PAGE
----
As trade negotiations rattle on, you can bet the one area where China won’t budge is industrial policy.
The “Made in China 2025” program, a subsidy-driven blueprint to turn the country into a global powerhouse of advanced technologies, has been a point of contention since the trade war began. The Trump administration, and other foreign critics, say government handouts distort the market and throw up hurdles to access. China’s sheer size – accounting for about a quarter of the world’s manufacturing – means that economies of scale lower costs, which makes factories from Detroit to Dresden less competitive.
At a press conference earlier this year, China’s vice minister of industry and information technology defended China’s industrial policy and pledged to keep refining it. And while Beijing eventually dropped the “Made in China 2025” slogan, the program persists in all but name – and it isn’t going anywhere.(1)
That’s because industrial policies are the bedrock of China’s economy, and have been for more than four decades. Its companies have grown up and gotten hooked on investment from the state, tax benefits and cheap capital as Beijing set up industrial bases across the country.
With a global push into new technologies such as artificial intelligence and robotics, subsidies have become even more crucial to competitiveness. On Tuesday, state media said that Beijing is considering a plan to build out more high-tech, specialized industrial clusters in China’s provinces. The added value of high-tech manufacturing rose almost 8 percent in China in the first quarter; and investment in technology upgrades for the manufacturing sector increased 17 percent – even faster than industrial investment.
Given the fragile state of China’s economy, Beijing is bound to dig in its heels still further – even to its own detriment. Decades of capital misallocation and misuse have put China Inc. in a fix. The return on assets for state and private companies is falling. Marginal returns on capital have dropped and investment isn’t as effective as it used to be. Industrial-sector subsides no longer support the cash flows they once did. That makes China even more reliant on its old playbook for boosting growth.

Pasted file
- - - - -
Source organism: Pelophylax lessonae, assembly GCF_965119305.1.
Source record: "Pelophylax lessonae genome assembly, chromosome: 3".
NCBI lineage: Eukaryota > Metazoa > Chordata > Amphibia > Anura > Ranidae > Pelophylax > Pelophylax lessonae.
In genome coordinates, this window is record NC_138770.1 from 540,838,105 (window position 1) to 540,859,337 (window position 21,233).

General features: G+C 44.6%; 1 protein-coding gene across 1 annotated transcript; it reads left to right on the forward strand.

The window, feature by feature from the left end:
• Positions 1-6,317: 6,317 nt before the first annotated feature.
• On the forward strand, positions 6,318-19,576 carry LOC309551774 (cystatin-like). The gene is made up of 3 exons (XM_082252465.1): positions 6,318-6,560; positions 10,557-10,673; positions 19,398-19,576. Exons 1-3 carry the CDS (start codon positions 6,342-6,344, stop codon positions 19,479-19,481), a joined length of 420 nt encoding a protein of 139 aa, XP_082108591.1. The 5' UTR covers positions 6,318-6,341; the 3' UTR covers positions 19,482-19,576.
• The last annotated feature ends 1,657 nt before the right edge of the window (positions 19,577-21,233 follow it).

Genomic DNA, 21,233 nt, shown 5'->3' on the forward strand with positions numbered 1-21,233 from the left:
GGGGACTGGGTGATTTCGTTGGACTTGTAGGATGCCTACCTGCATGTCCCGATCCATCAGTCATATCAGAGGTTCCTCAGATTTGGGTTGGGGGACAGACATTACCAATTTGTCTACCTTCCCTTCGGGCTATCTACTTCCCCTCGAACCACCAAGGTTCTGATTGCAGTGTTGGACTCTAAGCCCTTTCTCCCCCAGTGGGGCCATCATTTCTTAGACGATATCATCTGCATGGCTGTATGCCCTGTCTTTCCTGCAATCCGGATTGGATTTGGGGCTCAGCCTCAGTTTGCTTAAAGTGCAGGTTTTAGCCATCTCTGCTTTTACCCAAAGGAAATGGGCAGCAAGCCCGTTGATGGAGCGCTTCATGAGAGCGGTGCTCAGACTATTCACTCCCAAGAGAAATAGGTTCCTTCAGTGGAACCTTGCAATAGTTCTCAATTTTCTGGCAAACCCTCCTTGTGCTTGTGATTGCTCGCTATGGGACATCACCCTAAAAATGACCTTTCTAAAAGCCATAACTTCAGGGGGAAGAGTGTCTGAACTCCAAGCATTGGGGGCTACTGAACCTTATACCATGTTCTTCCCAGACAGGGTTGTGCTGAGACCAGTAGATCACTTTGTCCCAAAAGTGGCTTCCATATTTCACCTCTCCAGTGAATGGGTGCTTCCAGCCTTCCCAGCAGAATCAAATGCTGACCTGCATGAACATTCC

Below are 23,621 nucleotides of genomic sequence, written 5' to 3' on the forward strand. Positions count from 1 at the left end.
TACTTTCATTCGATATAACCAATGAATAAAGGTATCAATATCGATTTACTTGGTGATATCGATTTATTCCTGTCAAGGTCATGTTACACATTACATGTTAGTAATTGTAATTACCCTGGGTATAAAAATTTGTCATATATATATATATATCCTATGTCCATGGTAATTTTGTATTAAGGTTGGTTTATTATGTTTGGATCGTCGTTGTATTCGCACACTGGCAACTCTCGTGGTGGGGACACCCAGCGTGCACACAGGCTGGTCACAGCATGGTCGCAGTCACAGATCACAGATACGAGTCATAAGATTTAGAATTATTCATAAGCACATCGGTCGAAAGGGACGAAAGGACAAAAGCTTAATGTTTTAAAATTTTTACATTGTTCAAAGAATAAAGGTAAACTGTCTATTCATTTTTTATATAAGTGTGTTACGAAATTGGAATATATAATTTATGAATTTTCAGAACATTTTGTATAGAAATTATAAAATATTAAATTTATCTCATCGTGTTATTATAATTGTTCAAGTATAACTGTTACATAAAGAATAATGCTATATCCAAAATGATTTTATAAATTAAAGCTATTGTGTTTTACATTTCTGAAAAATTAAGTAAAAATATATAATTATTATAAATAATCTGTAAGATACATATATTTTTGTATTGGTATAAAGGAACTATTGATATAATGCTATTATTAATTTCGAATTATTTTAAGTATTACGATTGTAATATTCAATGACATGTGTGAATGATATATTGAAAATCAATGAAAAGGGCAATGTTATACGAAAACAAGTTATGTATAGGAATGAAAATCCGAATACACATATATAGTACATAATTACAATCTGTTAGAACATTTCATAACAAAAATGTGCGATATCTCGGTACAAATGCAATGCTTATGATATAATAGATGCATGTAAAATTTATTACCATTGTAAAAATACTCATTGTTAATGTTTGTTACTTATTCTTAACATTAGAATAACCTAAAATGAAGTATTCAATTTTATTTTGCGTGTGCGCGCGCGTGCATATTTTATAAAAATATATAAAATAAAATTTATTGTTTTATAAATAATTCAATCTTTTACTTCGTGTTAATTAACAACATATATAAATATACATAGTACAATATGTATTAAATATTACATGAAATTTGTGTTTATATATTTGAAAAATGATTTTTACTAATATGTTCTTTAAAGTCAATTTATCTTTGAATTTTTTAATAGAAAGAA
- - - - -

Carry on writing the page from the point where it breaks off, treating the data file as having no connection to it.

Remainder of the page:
Rather than twisting China’s arm on industrial policy writ large, U.S. negotiators might be better served tying conditions to the money from abroad that China so desperately needs. The country still manages to attract huge amounts of long-term capital in the form of foreign direct investment.
There’s already been some progress on this front: In March, China passed an overhaul of its foreign-investment laws that, in theory, seeks to equalize domestic companies and their rivals from abroad; protect foreign-investor rights; and ensure equal-market competition. Beijing is working on shortening its “negative list” of restricted foreign investment, and developing a catalog of industries seeking foreign cash. This is where the negotiations should happen – where foreigners want to put in capital and where China needs it.
The U.S. should also consider that the contours of China’s industrial policy are changing. As Beijing tries to shore up its fiscal coffers, policy has become more targeted, shifting away from large-scale, indiscriminate handouts. Subsidies are likewise becoming more focused on strategic sectors like consumer goods and high-tech manufacturing, rather than steel and aluminum, as China prioritizes domestic consumers over foreign ones. As productivity wanes, China needs to move up the value chain.
China’s other trading partners are starting to recognize the benefits of the country’s approach. In France and Germany, for instance, officials are revisiting the idea of state-led industrial policies as their domestic economies struggle. Even in the U.S., fledgling industries like electric vehicles can’t evolve entirely on their own without government support. It’s China’s scale that gets people nervous, and makes the prospect of its future competitiveness in key industries very real.
(1) Since then, the State Council’s arms have put out various research papers and policies reiterating their intention to focus on high-quality development and hi-tech manufacturing.
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Anjani Trivedi is a Bloomberg Opinion columnist covering industrial companies in Asia. She previously worked for the Wall Street Journal.
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